Nature Noted

Notes on a changing Nature

Location: Bellville, Texas, United States

I never would have predicted this one

Thursday, December 09, 2004

Random Notes - 12/9/04

County property taxes go to buy up land in Washington state.

TNC buys Idaho ranch with eye to selling it to private holders and state. County leaders said not to be thrilled, but could make newly public river an area asset.

TNC picks Quickbird for satellite imagery. Press release says it will be used to track conservation progress throughout world.

JOB OF THE DAY - It's a part-time gig, but Livingston Land Conservancy is looking for a land protection/membership development specialist. Livingston county is in Michigan between Detroit and Lansing, north of Ann Arbor. Live there for a while and loved it. But hurry, the job closes 12/15.

Finally, SLATE says blockbuster author Michael (Jurassic Park) Crichton's latest bogey men are environmentalists. See, I told you ecoterrorism would backfire.


Anonymous Anonymous said...

Nice site this is a story about a Conservation Easement. By

Keith's Tree Farm in Massachusett

Saturday, December 3, 2004

We got to the tree farm just after 10 in the morning and found the parking lot over half full. A side door in the barn had a sign directing us to enter the tree farm HERE. We were startled to find a large room with the smells and signs of a party. Popcorn and hot cider were perfect for a country atmosphere.

A pleasant girl at the first counter explained how the farm worked and gave us instructions on selecting and purchasing a Christmas tree. We had brought tape measure and pen. The best tip was at the top of the welcome sheet telling us to make use of the hayride for easy tree selection.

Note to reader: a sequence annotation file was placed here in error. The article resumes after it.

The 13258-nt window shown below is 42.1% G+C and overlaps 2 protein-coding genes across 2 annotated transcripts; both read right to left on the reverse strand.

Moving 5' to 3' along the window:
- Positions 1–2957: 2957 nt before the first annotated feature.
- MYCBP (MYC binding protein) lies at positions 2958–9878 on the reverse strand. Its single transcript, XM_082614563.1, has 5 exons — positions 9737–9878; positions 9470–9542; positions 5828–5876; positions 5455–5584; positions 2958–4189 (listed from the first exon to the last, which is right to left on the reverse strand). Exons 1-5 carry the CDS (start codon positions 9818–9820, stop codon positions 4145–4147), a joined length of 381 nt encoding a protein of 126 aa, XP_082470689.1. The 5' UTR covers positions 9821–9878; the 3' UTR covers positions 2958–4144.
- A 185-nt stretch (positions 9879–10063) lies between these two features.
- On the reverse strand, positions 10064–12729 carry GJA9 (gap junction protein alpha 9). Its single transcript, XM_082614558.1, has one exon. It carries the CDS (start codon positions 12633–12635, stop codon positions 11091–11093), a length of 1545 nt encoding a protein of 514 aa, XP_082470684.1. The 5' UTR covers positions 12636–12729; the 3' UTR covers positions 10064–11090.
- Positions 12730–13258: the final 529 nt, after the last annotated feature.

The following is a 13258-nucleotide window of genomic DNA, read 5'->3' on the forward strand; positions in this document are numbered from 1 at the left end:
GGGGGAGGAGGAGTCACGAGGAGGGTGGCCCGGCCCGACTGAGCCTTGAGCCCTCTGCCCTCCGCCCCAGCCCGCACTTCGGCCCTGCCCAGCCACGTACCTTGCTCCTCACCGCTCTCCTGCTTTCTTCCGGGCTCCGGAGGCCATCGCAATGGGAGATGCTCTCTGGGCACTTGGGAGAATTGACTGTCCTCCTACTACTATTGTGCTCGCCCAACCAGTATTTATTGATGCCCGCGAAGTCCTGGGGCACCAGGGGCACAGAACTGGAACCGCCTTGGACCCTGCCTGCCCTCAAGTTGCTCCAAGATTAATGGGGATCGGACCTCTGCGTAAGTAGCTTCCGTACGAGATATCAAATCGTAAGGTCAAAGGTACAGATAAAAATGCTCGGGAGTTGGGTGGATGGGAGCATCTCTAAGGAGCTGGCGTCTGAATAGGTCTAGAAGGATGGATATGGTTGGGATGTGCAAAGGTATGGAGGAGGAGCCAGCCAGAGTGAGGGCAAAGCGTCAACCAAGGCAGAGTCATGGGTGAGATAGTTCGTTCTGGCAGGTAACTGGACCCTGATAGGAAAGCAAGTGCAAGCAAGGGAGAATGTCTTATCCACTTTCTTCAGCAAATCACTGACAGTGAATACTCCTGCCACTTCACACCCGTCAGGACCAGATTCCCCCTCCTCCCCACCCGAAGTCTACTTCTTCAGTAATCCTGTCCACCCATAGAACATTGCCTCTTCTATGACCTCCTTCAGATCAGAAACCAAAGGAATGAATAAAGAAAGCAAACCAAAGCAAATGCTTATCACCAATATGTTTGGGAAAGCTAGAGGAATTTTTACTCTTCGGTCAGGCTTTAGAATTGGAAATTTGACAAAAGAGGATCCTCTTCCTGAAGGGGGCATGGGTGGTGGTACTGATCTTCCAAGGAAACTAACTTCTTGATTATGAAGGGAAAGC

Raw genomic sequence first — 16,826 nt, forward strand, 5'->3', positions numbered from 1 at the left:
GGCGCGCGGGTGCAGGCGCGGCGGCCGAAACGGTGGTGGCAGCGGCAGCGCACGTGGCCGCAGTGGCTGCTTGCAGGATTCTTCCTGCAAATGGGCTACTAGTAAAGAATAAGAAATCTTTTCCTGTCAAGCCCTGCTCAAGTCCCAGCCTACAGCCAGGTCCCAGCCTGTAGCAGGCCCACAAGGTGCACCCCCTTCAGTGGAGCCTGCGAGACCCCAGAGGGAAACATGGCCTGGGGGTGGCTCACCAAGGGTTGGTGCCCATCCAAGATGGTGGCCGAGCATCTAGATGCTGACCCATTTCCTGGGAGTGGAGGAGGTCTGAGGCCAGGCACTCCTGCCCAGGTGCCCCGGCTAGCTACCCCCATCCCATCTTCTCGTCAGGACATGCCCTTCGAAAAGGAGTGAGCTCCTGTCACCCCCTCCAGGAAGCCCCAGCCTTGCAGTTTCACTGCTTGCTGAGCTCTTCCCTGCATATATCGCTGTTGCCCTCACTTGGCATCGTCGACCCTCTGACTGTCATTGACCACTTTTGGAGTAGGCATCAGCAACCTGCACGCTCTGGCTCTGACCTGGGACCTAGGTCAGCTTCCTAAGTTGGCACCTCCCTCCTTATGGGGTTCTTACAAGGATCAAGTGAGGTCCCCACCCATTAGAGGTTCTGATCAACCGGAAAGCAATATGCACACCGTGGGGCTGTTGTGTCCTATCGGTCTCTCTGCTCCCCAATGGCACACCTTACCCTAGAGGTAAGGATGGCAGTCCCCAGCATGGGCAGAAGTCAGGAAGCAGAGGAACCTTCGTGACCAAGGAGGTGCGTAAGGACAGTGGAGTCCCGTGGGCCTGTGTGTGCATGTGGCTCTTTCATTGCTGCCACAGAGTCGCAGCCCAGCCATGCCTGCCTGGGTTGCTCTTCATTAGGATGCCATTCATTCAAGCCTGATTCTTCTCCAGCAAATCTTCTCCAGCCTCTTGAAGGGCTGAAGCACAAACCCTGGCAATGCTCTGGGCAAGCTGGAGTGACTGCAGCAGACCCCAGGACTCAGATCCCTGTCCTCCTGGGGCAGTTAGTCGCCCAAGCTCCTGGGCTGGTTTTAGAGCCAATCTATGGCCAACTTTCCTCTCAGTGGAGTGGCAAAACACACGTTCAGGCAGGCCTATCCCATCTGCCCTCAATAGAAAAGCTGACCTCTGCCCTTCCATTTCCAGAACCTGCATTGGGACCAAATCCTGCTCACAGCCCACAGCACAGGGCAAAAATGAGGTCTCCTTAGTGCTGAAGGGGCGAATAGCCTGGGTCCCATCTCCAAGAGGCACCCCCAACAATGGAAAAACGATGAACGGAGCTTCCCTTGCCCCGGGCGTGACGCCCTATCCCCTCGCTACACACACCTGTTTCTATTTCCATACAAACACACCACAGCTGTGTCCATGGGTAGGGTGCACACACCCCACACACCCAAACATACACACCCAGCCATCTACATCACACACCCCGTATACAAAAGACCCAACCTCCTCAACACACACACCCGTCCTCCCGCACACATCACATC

The hayride was a farm wagon pulled by a Case tractor. Terry and I thought this was a great way to pick out a tree. We rode through pine forests, meadows, and tree lots. We saw streams that feed the Acushnet River. The path wound around huge pines and up steep hills. We could have used cushions on this wagon with no springs. Every rock on the trail was a jolting experience.

Each tree that is for sale has a colorful tag fluttering from the top. The ten different tags are coded to the price sheet. Blue was for small trees at $15, Red was for trees in the 5 foot range priced at $20 and green and white stripe is for the most expensive $100 trees.

Several people on the wagon had been to Keith's before and were full of helpful information. We waited to get off the ride until we had gone past many tree lots and were nearly to the barn. The first lot we walked through was lot “O”. We selected tree number O - 282 by moving the red flag from the top spike to a branch half way down. Writing the number on a selection sheet we were able to pay for the tree when we got back to the barn. We found our perfect tree almost immediately and could have found dozens more. All the trees were great.

At the barn the simple arrangements to take the tree with us involved the cashier radioing number O-282 to the woodsmen. We sipped hot cider for 15 minutes while the tree was cut and loaded into our truck.

Keith's is located at 429 Main Street in Acushnet. The hours are 10 AM to 4 PM Saturday and Sunday. The farm number is 508 995-8643.

Keith Santos stared this farm 20 years ago as a wonderful place to build pleasant family Christmas traditions. The Santos have made provisions to keep this farm going forever. The have formed a partnership with The Fairhaven Acushnet Land Preservation Trust that ensures that this farms acreage will never be developed. The land trust knows that preserving riverfront woodlands protects the viability of the Acushnet River and New Bedford Harbor.

The one hour we spent getting our tree this year was magical.

11:39 AM  
Anonymous Anonymous said...

Hey, you have a great blog here!

I have a washington state dshs site. It pretty much covers how a lot of us feel in Washington State.

Come and check it out if you get time.

9:20 AM  

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